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GP training during a cyclone – Dr Nissen’s story

22nd August 2017

James Cook University (JCU) Registrar Dr Skye Nissen played a vital role in providing health care following Cyclone Debbie in March 2017.

Dr Nissen is a GMT GP Registrar based at the Proserpine Hospital.

“I’m from Cairns so I’m used to cyclones, but cyclone Debbie was just something else. It went for so long, it was so destructive,” she says.

On the day following the cyclone, Dr Nissen was unable to access the Proserpine Hospital due to floodwaters, so worked in a makeshift emergency department set up at a local GP Practice.

“We had compound fractures, appendicitis – all these people couldn’t get to the hospital.”

When the floodwaters receded, Dr Nissen drove to the hospital to relieve the doctors who had been working non-stop for several days.

“The scene I walked into at the hospital after the cyclone was like a war zone. The hospital was half in the dark, there were people on the floor. I walked past one man in a chair unconscious having an anaphylactic episode, so we got him on the ground and gave him adrenaline. It was just crazy.

“That was the first real mass casualty event that I’ve had. It was one of the highest volume of patients I’ve had to manage, and my training meant that I was ready to deal with it all.”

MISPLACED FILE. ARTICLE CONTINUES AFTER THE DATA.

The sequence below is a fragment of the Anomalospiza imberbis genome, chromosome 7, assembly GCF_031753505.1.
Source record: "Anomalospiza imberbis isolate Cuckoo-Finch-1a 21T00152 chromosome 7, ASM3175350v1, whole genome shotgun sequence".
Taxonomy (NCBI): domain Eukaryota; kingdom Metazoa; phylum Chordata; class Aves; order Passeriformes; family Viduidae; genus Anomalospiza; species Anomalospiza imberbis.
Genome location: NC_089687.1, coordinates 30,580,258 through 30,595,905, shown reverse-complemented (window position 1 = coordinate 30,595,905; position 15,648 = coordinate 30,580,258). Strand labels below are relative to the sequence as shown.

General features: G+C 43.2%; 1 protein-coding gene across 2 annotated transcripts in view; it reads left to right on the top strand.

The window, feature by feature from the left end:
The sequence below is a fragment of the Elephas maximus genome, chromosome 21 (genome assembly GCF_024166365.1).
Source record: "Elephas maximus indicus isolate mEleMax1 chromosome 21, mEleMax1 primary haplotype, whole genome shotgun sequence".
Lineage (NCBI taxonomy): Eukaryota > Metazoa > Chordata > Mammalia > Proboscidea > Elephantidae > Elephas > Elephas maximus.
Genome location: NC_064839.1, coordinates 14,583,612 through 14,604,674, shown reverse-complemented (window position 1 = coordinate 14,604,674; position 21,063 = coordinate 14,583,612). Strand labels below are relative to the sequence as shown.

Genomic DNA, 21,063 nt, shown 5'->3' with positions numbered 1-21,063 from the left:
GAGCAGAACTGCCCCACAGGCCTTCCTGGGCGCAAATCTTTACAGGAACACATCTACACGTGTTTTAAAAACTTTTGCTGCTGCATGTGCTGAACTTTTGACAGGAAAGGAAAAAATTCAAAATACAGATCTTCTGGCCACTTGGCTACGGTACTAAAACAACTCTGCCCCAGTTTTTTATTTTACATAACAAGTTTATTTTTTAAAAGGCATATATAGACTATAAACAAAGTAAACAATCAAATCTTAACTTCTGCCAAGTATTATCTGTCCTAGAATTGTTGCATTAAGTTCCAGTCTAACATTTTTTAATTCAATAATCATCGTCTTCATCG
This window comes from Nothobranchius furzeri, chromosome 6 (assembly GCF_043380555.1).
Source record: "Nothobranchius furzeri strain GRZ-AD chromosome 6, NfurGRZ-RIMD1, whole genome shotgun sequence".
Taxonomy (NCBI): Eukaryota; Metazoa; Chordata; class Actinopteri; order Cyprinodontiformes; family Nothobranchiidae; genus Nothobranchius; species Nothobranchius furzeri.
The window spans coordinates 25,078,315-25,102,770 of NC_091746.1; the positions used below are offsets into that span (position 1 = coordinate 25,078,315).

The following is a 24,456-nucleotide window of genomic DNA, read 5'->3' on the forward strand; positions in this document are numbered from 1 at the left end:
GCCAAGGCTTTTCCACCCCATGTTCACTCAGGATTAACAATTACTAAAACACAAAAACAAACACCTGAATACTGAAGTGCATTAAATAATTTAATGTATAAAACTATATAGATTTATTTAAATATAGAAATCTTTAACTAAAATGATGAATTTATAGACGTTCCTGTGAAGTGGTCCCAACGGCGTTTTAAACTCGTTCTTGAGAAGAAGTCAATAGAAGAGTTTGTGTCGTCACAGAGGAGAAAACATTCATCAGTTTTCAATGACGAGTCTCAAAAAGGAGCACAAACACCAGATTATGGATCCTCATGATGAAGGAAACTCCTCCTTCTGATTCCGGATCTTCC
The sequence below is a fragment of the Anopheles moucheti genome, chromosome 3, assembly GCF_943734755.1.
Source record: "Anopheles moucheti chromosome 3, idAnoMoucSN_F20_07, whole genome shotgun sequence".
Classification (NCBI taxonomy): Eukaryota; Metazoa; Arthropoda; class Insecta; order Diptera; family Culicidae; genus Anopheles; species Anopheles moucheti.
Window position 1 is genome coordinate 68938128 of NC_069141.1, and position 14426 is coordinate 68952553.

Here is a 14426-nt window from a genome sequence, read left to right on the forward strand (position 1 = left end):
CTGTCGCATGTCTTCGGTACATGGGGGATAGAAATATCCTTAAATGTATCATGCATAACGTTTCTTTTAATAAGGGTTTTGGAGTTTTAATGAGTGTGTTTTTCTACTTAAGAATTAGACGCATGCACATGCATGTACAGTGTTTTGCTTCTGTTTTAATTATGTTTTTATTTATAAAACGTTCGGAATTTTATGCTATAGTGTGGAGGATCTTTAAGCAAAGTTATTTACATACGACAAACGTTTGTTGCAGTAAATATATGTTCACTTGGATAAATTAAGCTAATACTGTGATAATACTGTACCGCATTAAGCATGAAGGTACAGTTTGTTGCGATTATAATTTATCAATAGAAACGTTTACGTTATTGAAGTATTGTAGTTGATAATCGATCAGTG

Dr Nissen’s career goal is to become a hospital-based generalist in a rural hospital, and says it was her rural placements during medical school that inspired her to go rural.

“The best thing I ever did was decide to go rural. I think I am going to have a much better lifestyle. I am well supported. I was able to gain a lot more experience in clinical skills earlier on. Rural based senior doctors are so supportive and such good mentors.”

Dr Nissen says she also enjoys being part of a community.

“It’s great having that engagement with the community, and seeing your patients out and about.”



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